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Just off the Canary Island of Fuerteventura’s north coast lies the serene islet, Lobos.
The name translates to ‘Wolves Island’, deriving from the large number of monk seals, then known as ‘sea wolves’, which were found on the island when it was discovered by the Spanish in the 15th Century.
It was made a nature reserve in 1982 due to its large number of wildlife and plants and is therefore a great destination for birdwatchers. It is home to a mix of species including the Shearwater Cinderella, Bulwer’s Petrel and the yellow-legged gull. On the ground, there are colourful plants such as Sea Uvilla and White Caleton, and in the water there are barracudas, bream and striped fish.
You can stroll around the 14km coastline in just a few hours, with lovely views of Lanzarote to the north and Fuerteventura to the south. As it is a nature reserve, you must follow the designated paths and take care not to litter. There is little shade on the island so bring plenty water and wear sun protection.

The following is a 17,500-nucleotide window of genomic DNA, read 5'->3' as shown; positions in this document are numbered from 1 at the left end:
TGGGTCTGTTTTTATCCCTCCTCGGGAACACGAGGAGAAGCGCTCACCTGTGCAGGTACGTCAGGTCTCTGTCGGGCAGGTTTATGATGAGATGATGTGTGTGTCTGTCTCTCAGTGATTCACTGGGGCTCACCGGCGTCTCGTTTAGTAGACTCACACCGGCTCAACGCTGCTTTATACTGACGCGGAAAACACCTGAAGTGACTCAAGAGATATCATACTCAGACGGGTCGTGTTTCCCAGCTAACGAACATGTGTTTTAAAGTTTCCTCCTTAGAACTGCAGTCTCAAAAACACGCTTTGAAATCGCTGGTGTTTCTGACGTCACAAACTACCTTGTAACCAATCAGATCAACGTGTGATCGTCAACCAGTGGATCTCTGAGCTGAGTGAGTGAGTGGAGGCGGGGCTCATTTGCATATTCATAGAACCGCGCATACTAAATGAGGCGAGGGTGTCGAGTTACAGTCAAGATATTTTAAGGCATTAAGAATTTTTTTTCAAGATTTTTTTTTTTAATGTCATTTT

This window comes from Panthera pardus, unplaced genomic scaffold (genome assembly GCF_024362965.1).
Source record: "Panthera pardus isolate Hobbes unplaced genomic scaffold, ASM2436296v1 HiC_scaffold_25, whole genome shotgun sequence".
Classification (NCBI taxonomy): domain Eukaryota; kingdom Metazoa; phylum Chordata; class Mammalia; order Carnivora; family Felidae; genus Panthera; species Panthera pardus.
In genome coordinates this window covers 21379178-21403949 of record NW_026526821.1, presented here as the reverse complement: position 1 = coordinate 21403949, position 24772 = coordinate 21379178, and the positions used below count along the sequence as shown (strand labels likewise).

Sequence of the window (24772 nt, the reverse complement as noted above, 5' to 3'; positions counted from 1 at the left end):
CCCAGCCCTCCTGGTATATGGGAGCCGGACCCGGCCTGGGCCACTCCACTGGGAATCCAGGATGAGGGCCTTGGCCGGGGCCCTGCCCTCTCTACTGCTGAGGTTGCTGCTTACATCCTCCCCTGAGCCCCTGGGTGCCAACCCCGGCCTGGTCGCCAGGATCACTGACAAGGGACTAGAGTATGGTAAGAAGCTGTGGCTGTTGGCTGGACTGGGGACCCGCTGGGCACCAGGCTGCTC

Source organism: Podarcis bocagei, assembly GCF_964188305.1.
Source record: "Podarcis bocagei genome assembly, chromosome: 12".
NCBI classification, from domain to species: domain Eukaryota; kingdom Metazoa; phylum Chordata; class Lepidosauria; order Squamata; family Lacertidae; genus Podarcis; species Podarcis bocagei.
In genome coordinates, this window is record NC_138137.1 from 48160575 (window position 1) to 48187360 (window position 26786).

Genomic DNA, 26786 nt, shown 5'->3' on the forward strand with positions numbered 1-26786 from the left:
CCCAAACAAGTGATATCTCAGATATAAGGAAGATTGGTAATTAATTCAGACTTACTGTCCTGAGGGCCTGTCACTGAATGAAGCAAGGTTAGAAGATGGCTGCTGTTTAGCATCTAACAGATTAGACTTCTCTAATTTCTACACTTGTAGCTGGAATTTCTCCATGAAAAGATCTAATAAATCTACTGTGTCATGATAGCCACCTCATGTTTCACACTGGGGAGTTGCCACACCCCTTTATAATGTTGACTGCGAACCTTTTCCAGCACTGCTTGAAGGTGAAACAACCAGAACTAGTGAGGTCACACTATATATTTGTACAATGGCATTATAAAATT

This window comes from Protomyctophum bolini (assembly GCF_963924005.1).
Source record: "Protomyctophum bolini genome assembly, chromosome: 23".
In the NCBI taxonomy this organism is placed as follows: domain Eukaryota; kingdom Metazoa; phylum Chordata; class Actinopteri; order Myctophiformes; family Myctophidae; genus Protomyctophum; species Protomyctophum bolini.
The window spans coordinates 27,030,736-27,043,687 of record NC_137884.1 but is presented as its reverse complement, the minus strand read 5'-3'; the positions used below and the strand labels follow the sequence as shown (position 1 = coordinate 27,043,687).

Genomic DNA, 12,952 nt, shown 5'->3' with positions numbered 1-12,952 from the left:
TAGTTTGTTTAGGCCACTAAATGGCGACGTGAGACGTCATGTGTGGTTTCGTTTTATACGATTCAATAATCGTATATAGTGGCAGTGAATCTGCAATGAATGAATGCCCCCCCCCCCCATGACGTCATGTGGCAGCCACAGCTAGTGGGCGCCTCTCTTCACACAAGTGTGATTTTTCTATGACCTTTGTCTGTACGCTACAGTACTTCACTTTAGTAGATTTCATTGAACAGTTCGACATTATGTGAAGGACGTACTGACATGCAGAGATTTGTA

You can also hike to the top of the 127m high Calder de la Montana for even better views. Or walk up a gentle hill to the Punta Martiño lighthouse in the northeast. It was opened in 1865, making it one of the oldest in the Canaries.
After exploring the island’s volcanic landscape, spend the rest of your day relaxing on the Playa de la Concha. This peaceful, sandy beach boasts lagoon-style blue waters, making it the perfect place to refresh after a long hike.
Lobos is just 2km from Fuerteventura, so it’s quick and easy to get there by ferry. There are frequent crossings every day from Corralejo in northeast Fuerteventura, which arrive at the southern coast of Lobos, lasting around 15 minutes.